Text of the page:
How does criminal profiling work?

How does criminal profiling work?

Not many successes for this semi-psychic method

One of the most prominent scientific theories of the 1990s was criminal profiling. Essentially, criminal profilers claimed to have extraordinary bordering on unique observational and interpretive skills that allowed them to predict distinguishing physical and mental characteristics of unidentified criminals.

In fact, some criminal profilers even claimed to be able to predict future crimes committed by certain unidentified criminals, based on profiles developed.

Criminal profilers claim to be able to use their unique investigative insights to develop a description and a list of personality traits that should allow investigators to narrow down a list of suspects, if not identify a suspect outright.

As a skeptic, I wasn’t convinced. You would think a technique used by the FBI would have a substantial amount of scientific research behind it, but when it comes to criminal profiling, that’s not the case. In fact, there’s a fair bit of evidence to debunk criminal profiling as, at best, a distraction and waste of time, or at worst, not much better than tea readings and psychic cold reading.

One of the most infamous serial killers of recent years went by the moniker “BTK.” He conducted home invasion style attacks and then tortured and murdered the families within, including children. BTK turned out to be a Kansas church leader named Dennis Rader, who evaded police for years. No criminal profiling of any kind helped in the slightest way. In fact, Rader caught himself in 2005 when he sent taunts to police on a computer floppy disk that was traced back to his church computer.

Rader left enough evidence at his crime scenes that if there was any basis to criminal profiling at all, they should have had a complete profile of him. They didn’t.

The Beltway Snipers were a pair of mass murderers who shot complete strangers in the Washington, D.C. area in 2002. Police had no idea who they were or why they were shooting people. People in parking lots and gas stations were being shot to death, apparently at random, with Tarot cards being left as a signature and even a letter demanding $10 million in ransom left at one of the crime scenes.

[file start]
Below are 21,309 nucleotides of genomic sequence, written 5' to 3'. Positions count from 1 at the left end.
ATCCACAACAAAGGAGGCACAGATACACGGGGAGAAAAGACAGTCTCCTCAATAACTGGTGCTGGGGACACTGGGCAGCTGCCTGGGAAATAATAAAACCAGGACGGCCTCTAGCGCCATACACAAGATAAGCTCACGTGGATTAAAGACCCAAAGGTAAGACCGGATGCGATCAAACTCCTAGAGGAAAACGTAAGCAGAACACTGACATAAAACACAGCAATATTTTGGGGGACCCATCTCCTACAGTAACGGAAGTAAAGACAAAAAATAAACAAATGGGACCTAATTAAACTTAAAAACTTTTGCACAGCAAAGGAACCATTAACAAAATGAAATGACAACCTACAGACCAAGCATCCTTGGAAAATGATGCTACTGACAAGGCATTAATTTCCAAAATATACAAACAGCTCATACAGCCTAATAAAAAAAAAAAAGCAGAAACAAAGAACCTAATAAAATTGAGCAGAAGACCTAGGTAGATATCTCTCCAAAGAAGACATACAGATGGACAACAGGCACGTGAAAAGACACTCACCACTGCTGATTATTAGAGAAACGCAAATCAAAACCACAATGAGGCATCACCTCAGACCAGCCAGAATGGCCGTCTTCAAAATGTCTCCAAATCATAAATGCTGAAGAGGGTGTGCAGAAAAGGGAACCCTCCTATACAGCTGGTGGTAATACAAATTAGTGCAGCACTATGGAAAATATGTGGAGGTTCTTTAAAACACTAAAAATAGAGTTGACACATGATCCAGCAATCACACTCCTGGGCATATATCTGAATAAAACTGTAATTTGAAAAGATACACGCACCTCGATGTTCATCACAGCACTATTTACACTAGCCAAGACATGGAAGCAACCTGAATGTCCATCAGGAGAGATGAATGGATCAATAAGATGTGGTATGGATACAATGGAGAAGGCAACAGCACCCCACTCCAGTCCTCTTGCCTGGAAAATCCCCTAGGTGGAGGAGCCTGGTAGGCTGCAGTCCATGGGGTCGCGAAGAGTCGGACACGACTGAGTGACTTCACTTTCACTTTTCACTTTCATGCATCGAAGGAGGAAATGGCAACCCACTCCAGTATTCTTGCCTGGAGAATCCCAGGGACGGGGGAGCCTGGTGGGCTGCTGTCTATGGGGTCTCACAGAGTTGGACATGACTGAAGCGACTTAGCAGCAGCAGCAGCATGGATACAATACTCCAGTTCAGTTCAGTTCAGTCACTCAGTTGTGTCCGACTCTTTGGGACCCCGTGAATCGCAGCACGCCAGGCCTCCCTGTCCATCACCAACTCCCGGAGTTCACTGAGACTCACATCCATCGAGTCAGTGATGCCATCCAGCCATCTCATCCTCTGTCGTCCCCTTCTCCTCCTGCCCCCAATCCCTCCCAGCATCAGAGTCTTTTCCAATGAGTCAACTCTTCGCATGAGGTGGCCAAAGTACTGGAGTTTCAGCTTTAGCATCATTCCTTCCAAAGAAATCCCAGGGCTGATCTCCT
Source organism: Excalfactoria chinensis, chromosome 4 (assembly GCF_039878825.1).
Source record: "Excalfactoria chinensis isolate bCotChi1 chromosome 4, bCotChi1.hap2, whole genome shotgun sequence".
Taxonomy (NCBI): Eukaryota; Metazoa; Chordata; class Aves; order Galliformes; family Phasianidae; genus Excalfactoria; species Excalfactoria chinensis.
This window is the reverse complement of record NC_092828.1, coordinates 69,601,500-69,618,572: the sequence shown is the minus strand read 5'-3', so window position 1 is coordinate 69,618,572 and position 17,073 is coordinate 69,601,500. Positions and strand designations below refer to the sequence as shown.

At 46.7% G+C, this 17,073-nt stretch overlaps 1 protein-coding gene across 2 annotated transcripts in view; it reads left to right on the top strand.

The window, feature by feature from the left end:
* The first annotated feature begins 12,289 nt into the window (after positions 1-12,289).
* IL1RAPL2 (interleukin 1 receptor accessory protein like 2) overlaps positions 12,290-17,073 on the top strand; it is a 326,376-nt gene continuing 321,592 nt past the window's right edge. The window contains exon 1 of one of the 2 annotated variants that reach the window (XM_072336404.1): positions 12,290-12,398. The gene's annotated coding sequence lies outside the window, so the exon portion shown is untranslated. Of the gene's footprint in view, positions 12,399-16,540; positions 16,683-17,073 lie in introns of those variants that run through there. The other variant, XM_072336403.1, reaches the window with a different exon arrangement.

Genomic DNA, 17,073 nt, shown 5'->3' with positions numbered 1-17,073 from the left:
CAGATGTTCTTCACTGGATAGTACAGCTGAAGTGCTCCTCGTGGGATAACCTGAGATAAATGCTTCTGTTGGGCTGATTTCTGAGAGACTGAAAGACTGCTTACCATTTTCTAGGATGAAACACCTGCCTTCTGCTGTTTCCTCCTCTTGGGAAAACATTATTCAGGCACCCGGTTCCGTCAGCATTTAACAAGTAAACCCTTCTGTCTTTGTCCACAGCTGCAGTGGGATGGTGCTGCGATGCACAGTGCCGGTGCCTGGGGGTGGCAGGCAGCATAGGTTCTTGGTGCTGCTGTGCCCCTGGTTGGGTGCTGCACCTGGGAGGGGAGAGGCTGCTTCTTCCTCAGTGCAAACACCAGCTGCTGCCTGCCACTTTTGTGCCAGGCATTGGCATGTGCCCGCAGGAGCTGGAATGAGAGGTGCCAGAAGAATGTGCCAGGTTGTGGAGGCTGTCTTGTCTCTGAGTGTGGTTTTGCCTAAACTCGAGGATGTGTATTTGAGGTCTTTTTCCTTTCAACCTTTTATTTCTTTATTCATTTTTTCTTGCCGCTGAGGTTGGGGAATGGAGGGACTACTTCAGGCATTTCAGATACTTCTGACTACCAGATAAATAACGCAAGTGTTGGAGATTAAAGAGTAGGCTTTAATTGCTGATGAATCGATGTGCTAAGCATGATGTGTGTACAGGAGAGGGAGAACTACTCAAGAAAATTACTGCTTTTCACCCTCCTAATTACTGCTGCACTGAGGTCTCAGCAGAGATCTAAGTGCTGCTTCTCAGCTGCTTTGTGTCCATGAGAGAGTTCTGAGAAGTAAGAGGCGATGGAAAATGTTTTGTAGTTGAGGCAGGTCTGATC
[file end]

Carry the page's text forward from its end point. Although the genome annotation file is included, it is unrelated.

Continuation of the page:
It turns out the Beltway Snipers, 41 year old John Muhammed and 17 year old Lee Malvo, ended up catching themselves. On a phone call taunting police, Muhammed accidentally identified himself. They were eventually arrested Oct. 24, 2002. No criminal profile contributed to the arrest, and at least one expert on the case stated Muhammed didn’t match the profile made for him and police had no idea who the snipers were.

To me, criminal profiling smacked of narcissism in the way that certain people feel they possessed instincts no other person could hope for, and wishful thinking in the way that maybe some of these investigators wanted desperately to have superhuman observational abilities, despite the fact that they did not.

I think one of the best points is made by author Robert Todd Carroll on his The Skeptic’s Dictionary website: “Now comes a group of psychologists at the University of Liverpool who conclude that FBI profiling of criminals is little more than cold reading and subjective validation at work. This was apparent to many people about ten years ago when Ted Kaczynski, the so-called Unabomber, was caught and the profile was matched to the man. The FBI profile was wrong about almost everything regarding a man they’d been tracking for years.”

Stu Salkeld is editor of The Wetaskiwin Pipestone Flyer and writes a regular column for the newspaper.